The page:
From the July 1987, issue #228 of Cracked magazine, comes this spoof on "The Voyage Home," published significantly later than when the movie came out, which was in December of 1986. The cover is rendered by Severin (who passed away recently) but the inside art is by Bill Wray, whose style takes humorous caricature over into plain grotesquery. First, the cover, then the spoof.

Bonus: from the same issue, a page of Trek Hurry Ups...

Bonus: a publicity still of Bones in makeup from "The Deadly Years." He was only slightly more crotchety in this episode.

A rare costume test photo for the un-made "Star Trek 7: The Search For A Retirement Home."

Tuesday, March 6, 2012

"Shatner: Then And Now" 1977 Article

From issue #3 of the "All About Star Trek Fan Clubs" magazine, published in June 1977, comes this loose filmography that features some photos of Bill from his various appearances. The feature runs out of steam quickly, as the last two pages switch to a nonsensical "biorhythms" article that takes up space (we'd learn more from a chart on his bathroom habits), but has some good photos from his "Barbary Coast" stint.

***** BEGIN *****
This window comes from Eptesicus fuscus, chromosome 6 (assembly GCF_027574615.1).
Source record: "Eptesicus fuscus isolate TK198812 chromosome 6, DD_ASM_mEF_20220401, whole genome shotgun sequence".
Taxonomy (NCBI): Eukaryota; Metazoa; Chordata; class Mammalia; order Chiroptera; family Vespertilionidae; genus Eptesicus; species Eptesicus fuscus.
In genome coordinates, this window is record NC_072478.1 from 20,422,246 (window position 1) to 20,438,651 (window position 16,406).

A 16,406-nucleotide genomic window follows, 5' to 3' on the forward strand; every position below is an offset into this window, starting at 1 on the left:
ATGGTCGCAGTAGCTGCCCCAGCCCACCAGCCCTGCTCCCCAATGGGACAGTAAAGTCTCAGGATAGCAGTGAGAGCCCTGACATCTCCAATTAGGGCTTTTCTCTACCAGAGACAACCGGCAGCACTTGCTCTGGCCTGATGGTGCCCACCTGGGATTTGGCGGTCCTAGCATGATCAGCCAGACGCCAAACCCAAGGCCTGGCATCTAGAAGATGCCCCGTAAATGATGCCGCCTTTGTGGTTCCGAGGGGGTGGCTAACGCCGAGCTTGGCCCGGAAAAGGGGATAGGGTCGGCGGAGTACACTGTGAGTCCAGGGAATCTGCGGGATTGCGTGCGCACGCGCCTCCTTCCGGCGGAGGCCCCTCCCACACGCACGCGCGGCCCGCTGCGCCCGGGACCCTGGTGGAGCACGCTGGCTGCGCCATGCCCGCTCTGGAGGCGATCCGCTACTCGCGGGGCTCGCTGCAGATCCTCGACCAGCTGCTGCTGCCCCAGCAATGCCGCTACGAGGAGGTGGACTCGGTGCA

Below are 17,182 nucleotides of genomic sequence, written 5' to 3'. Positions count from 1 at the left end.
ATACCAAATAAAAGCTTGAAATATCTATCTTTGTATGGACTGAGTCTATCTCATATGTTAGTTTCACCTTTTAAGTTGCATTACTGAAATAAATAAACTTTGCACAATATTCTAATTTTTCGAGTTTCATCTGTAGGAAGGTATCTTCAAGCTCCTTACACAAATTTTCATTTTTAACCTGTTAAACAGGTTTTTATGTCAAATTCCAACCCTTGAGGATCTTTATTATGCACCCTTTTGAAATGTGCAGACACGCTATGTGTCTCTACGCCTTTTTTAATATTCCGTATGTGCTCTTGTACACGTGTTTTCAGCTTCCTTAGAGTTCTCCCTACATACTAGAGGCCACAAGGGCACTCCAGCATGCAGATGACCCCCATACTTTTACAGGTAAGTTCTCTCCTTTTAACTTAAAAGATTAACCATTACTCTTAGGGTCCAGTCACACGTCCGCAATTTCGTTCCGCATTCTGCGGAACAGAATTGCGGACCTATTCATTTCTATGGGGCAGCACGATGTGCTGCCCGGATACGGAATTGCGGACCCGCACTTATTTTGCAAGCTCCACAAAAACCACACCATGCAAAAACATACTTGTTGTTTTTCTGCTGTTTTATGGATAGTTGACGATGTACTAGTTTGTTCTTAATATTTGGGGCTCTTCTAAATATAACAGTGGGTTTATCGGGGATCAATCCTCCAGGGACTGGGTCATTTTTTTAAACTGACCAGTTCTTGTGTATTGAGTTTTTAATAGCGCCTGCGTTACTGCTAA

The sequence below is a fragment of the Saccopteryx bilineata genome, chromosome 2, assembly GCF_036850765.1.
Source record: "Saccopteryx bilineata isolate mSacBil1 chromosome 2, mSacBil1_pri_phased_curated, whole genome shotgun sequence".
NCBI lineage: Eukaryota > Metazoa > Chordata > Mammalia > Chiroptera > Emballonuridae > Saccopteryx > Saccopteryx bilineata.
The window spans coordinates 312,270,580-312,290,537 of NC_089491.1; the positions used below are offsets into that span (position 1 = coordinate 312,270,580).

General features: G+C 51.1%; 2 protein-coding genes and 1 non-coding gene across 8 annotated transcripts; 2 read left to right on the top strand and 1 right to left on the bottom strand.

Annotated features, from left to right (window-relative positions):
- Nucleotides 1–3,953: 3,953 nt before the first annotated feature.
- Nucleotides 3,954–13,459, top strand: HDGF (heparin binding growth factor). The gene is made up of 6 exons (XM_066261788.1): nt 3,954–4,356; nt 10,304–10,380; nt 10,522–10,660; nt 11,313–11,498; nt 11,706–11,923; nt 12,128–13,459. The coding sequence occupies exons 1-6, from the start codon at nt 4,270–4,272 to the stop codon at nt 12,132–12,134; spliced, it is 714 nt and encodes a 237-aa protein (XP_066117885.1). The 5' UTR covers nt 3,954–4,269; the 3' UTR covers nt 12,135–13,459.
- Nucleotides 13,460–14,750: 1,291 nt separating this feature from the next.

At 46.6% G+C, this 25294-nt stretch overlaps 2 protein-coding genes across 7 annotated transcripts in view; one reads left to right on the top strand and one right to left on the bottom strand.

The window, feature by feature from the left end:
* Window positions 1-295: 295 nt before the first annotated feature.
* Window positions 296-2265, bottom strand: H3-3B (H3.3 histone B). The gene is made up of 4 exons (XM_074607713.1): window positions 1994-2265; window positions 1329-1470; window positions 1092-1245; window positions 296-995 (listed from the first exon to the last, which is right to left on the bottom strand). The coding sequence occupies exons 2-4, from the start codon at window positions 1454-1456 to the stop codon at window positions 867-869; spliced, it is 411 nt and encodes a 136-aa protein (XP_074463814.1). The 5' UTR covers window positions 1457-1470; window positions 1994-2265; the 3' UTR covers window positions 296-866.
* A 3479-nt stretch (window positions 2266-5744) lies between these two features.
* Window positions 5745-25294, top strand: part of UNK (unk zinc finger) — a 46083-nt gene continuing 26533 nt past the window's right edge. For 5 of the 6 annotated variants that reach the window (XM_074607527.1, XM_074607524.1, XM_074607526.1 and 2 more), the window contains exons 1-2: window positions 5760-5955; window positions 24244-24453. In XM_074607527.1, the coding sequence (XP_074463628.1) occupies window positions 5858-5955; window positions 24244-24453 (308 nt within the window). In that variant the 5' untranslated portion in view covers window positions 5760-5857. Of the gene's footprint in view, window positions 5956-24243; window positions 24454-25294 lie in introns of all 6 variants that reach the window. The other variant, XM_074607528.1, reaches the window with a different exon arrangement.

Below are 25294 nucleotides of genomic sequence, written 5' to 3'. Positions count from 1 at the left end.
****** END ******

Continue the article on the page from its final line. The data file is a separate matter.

The cover art (scanned, as is everything on this site, from my own copy) is about the best the magazine ever featured, in my opinion.

(Click on images to enlarge. Once it loads, you
may have to click it again to view full size.)

Thursday, March 1, 2012

"Submerged in Star Trek:" 1986 ST 4 Article

This time we look at an article from issue #111 of Starlog, published October 1986, that spotlights the production of "Star Trek IV: The Voyage Home."

(Click on images to enlarge. You may have to click on the
image again once it has opened to view full size.)

Below, from the same issue, a short writeup about the rumors surrounding a TV revival of Star Trek, which we now know was the beginning of "The Next Generation."

And lastly, from the back cover of the same issue, this ad for classic Mego Trek action figures...